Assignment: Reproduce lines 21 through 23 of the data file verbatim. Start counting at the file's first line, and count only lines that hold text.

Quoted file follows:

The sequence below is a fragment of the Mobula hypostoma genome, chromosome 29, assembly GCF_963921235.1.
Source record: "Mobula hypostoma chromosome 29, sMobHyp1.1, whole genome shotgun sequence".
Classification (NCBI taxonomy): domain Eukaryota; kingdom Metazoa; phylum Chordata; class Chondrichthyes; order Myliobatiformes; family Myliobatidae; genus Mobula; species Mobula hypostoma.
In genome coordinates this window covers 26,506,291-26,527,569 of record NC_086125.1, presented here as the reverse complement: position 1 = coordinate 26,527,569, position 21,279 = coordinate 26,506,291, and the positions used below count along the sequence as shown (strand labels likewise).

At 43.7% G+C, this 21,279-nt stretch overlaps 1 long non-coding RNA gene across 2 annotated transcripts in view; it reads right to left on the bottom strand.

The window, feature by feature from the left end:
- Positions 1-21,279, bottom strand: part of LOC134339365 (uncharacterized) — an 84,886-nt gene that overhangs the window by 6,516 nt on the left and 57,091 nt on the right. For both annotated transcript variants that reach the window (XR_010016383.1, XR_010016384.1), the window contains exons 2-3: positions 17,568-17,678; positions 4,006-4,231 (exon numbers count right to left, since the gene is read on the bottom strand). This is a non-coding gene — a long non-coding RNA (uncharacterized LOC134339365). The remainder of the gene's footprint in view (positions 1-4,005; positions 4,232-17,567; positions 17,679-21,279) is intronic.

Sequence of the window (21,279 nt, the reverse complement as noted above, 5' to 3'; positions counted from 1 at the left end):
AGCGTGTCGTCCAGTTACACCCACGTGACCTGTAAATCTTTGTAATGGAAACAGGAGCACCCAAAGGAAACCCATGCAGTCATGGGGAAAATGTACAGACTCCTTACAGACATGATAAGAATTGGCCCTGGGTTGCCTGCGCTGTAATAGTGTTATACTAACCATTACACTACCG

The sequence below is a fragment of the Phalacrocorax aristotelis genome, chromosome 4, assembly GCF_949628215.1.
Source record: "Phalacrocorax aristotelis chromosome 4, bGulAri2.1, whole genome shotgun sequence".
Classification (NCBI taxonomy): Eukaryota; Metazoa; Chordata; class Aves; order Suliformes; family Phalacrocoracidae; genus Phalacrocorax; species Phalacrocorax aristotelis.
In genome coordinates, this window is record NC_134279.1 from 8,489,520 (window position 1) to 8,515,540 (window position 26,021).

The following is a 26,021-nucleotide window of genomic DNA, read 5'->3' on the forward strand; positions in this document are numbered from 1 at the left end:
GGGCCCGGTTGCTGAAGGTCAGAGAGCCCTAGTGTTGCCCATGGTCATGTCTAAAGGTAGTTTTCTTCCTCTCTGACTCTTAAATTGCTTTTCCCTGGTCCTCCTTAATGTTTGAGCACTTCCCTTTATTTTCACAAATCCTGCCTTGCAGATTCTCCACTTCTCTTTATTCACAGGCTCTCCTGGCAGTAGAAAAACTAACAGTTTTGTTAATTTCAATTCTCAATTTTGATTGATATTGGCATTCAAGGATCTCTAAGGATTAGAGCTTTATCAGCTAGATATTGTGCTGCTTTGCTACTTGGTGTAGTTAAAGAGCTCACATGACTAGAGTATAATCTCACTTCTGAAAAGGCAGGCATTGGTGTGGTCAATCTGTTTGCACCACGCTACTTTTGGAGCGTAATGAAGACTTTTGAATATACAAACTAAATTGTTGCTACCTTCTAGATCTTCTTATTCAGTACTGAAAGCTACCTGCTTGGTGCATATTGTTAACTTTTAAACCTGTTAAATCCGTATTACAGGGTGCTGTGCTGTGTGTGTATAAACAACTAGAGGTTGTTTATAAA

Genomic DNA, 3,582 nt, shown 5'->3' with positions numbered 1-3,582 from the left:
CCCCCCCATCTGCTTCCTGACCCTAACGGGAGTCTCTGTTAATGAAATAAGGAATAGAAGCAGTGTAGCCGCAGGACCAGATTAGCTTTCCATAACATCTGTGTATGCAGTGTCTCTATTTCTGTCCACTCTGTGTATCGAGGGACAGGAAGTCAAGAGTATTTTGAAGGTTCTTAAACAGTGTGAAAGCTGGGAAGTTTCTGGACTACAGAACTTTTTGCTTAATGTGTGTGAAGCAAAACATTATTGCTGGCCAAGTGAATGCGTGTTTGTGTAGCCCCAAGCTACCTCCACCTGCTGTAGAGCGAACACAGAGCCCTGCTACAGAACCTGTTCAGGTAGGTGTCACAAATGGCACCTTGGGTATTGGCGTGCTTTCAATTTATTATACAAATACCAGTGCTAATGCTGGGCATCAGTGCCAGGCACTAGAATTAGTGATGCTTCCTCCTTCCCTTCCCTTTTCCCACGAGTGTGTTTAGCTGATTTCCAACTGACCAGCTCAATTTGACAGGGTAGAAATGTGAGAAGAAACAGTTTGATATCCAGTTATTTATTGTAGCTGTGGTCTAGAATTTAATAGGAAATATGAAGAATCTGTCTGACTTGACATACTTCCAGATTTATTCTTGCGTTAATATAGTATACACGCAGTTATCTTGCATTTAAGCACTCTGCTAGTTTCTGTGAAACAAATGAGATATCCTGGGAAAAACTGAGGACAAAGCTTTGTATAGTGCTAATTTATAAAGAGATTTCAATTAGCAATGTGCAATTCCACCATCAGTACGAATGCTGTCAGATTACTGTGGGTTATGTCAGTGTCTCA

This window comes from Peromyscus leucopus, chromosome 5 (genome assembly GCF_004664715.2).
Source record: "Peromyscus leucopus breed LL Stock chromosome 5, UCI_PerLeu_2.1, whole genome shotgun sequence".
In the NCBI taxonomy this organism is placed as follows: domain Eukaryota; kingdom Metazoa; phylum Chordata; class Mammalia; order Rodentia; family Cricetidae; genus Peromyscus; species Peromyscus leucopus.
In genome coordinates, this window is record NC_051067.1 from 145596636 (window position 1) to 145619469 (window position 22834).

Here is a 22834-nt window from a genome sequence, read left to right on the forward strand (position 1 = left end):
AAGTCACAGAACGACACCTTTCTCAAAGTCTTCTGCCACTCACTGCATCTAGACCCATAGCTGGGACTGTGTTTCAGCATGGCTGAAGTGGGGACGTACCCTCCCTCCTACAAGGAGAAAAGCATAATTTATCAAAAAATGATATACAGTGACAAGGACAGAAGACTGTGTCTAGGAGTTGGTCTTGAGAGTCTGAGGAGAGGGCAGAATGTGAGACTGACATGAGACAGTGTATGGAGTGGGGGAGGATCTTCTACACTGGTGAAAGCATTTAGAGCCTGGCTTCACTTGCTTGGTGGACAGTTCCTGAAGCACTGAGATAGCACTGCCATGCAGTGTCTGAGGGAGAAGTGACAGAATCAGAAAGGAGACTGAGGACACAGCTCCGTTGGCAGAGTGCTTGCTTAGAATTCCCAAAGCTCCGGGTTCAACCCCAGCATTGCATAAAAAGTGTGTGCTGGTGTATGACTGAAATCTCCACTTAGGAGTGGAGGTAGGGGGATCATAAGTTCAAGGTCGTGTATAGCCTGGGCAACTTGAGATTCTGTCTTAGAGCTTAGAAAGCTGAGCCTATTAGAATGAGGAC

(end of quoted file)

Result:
In genome coordinates, this window is record NC_051067.1 from 145596636 (window position 1) to 145619469 (window position 22834).

Here is a 22834-nt window from a genome sequence, read left to right on the forward strand (position 1 = left end):
AAGTCACAGAACGACACCTTTCTCAAAGTCTTCTGCCACTCACTGCATCTAGACCCATAGCTGGGACTGTGTTTCAGCATGGCTGAAGTGGGGACGTACCCTCCCTCCTACAAGGAGAAAAGCATAATTTATCAAAAAATGATATACAGTGACAAGGACAGAAGACTGTGTCTAGGAGTTGGTCTTGAGAGTCTGAGGAGAGGGCAGAATGTGAGACTGACATGAGACAGTGTATGGAGTGGGGGAGGATCTTCTACACTGGTGAAAGCATTTAGAGCCTGGCTTCACTTGCTTGGTGGACAGTTCCTGAAGCACTGAGATAGCACTGCCATGCAGTGTCTGAGGGAGAAGTGACAGAATCAGAAAGGAGACTGAGGACACAGCTCCGTTGGCAGAGTGCTTGCTTAGAATTCCCAAAGCTCCGGGTTCAACCCCAGCATTGCATAAAAAGTGTGTGCTGGTGTATGACTGAAATCTCCACTTAGGAGTGGAGGTAGGGGGATCATAAGTTCAAGGTCGTGTATAGCCTGGGCAACTTGAGATTCTGTCTTAGAGCTTAGAAAGCTGAGCCTATTAGAATGAGGAC